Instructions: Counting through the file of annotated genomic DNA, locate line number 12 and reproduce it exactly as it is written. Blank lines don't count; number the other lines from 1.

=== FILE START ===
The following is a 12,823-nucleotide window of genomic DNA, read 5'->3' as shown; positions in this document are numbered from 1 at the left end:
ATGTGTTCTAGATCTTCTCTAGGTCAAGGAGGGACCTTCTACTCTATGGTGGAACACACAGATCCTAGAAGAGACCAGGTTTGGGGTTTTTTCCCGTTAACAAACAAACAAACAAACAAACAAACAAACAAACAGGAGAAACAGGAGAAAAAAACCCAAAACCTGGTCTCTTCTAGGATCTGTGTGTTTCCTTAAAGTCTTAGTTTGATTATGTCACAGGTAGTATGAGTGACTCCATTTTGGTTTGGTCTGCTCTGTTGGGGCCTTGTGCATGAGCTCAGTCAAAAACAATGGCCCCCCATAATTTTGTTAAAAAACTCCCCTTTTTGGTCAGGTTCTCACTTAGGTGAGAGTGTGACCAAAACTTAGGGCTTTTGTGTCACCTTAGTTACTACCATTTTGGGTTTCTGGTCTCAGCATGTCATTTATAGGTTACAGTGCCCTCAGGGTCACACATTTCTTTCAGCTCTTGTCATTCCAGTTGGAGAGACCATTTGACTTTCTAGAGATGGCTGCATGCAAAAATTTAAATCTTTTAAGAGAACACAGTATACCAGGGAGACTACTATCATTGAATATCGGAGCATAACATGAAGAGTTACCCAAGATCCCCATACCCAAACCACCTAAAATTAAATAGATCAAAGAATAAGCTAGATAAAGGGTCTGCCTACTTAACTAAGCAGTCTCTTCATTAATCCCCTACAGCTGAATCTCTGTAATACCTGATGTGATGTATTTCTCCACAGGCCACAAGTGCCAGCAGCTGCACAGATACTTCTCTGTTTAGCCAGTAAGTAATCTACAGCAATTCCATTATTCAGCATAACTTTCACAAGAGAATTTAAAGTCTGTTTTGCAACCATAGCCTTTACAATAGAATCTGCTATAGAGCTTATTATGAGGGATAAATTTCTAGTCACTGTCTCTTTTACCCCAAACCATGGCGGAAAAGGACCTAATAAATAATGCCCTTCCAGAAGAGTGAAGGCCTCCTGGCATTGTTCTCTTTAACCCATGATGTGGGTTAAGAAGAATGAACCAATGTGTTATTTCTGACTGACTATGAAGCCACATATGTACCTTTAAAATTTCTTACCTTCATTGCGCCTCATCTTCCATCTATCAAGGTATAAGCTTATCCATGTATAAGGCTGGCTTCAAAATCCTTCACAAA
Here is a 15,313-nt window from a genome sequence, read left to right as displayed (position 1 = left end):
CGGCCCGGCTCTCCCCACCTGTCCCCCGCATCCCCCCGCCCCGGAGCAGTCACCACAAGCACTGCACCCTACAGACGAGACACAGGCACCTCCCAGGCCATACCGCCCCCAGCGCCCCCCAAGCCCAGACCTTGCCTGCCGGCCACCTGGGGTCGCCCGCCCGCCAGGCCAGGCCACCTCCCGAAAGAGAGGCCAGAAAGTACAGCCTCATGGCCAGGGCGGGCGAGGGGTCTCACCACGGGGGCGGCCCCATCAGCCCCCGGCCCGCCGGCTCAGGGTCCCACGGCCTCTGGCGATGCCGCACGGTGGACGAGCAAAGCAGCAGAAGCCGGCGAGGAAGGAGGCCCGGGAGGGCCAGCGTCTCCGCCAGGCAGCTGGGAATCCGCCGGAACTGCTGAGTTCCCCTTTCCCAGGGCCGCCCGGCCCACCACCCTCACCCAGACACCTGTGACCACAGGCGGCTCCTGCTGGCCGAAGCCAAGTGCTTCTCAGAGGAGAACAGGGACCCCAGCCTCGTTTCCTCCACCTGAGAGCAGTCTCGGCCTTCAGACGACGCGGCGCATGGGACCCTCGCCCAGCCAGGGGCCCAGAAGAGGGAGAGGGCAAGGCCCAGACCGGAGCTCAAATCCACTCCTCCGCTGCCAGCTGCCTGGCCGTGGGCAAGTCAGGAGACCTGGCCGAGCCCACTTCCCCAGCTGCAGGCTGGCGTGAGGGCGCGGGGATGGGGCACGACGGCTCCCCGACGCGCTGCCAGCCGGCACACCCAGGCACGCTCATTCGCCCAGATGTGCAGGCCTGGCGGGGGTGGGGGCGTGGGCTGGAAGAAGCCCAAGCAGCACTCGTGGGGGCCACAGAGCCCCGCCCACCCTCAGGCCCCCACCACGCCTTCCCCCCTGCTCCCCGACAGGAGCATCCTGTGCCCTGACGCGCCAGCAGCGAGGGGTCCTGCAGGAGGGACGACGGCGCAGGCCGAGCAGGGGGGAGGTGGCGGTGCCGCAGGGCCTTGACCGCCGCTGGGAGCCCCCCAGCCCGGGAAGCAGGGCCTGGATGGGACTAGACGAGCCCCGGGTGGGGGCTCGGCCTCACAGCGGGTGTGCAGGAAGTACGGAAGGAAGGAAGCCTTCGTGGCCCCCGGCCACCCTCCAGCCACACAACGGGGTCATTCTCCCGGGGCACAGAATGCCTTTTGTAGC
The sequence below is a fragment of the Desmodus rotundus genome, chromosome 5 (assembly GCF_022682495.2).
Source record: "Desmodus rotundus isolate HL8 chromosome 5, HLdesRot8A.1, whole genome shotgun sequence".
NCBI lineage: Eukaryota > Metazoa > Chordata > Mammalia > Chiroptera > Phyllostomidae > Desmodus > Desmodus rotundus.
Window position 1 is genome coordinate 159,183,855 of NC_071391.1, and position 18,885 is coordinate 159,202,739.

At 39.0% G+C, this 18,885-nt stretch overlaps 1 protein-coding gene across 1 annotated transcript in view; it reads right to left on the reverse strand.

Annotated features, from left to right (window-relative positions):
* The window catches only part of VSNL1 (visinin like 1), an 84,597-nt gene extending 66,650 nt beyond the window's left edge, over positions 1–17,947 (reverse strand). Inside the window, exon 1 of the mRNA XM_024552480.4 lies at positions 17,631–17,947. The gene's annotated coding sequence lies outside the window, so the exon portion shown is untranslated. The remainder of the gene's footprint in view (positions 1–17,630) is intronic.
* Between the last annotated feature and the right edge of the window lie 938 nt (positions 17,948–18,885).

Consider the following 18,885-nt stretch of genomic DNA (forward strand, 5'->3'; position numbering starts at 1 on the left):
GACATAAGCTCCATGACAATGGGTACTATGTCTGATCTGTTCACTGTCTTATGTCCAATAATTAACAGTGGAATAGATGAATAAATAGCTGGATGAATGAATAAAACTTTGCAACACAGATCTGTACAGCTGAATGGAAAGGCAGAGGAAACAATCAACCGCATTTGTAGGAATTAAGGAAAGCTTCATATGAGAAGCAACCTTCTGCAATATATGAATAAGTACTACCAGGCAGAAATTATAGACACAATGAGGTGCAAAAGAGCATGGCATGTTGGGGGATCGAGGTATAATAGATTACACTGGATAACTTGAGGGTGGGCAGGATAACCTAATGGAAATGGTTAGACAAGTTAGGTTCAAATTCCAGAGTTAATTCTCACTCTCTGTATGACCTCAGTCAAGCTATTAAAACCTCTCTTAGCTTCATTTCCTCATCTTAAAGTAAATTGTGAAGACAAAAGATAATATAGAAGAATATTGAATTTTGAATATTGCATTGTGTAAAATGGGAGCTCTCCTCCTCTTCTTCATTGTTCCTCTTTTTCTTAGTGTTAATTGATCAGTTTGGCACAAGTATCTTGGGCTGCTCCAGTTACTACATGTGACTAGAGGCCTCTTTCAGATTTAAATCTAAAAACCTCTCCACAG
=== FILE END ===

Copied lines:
* Between the last annotated feature and the right edge of the window lie 938 nt (positions 17,948–18,885).